"When a cosmic particle from outer space reaches Earth, it is likely to hit sand grains on hillslopes as they are transported toward rivers. When this happens, some atoms within each grain of sand can transform into a rare element. By counting how many atoms of this element are present in a bag of sand, we can calculate how long the sand has been there, and therefore how quickly the landscape has been eroding," Dr. Adams said.
You can see how this beryllium isotope was used in the original paper "Climate controls on erosion in tectonically active landscapes" (linked by sradman in comment https://news.ycombinator.com/item?id=24812181) within the Materials and Methods section of the paper.
I do not understand this, unless the point is that rainfall, by eroding valleys, reduces the weight of a mountain range, allowing tectonic forces to raise the ridges and peaks faster than otherwise.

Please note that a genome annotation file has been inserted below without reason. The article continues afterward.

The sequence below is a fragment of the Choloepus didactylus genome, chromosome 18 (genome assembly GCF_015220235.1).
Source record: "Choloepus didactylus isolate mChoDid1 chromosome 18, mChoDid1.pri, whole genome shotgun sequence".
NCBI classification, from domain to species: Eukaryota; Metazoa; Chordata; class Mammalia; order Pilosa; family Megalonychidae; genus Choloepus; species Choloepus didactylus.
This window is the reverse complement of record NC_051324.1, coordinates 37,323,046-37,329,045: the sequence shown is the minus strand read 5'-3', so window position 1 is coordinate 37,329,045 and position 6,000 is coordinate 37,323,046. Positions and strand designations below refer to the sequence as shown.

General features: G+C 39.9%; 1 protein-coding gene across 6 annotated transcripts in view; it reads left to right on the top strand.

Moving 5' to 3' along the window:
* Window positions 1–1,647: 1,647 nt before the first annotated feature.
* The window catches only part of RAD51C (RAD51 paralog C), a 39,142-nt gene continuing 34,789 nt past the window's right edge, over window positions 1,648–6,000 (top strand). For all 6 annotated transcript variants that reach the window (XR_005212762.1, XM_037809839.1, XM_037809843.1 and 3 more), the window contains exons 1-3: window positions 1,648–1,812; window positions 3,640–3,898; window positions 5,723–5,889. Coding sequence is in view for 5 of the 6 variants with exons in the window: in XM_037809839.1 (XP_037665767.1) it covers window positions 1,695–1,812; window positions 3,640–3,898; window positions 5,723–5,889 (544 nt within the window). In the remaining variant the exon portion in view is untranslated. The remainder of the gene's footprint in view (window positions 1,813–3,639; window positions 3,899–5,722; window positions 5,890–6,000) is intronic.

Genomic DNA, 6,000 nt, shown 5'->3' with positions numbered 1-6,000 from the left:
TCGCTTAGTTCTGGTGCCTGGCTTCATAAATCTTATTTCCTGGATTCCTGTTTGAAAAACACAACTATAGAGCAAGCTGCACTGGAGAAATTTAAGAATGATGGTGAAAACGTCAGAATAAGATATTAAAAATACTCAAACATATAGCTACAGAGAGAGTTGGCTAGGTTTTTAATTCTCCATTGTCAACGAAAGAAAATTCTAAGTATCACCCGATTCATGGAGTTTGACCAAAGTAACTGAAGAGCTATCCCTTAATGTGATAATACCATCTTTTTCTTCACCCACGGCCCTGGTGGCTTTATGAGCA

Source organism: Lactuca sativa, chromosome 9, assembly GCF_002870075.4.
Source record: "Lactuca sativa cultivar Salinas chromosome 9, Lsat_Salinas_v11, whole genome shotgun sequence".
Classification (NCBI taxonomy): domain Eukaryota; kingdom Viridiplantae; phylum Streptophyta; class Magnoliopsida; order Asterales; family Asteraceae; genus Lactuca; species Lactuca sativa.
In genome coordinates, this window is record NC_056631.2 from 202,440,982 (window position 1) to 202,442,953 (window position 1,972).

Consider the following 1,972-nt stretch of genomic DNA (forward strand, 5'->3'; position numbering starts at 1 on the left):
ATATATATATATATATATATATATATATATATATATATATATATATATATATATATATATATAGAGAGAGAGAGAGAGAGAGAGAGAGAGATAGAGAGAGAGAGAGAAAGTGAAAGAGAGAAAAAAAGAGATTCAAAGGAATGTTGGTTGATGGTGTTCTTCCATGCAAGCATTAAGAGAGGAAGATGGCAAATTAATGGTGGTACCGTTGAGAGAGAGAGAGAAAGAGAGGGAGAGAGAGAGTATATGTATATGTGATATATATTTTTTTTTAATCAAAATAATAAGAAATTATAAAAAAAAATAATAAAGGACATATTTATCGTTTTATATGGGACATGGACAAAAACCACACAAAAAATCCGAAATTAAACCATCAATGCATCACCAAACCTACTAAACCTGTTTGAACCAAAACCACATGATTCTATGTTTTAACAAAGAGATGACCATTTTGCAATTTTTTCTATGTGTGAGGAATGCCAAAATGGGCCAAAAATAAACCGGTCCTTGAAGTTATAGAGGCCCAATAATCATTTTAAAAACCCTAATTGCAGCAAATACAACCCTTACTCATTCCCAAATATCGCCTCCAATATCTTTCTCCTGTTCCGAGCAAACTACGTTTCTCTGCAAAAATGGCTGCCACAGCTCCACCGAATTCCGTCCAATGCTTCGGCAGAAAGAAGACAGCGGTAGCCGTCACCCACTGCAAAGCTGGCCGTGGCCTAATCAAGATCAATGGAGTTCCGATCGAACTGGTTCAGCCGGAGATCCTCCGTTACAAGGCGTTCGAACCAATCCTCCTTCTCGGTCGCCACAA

We tend to think of mountains as stable things with the constant stress underneath, rather than a layer of congealed fat on top of a warm stove (or, a lava lamp). But the latter is a better model for geologic behaviour over long periods of time.
> The ongoing debate about the nature of coupling between climate and tectonics in mountain ranges derives, in part, from an imperfect understanding of how topography, climate, erosion, and rock uplift are interrelated. Here, we demonstrate that erosion rate is nonlinearly related to fluvial relief with a proportionality set by mean annual rainfall.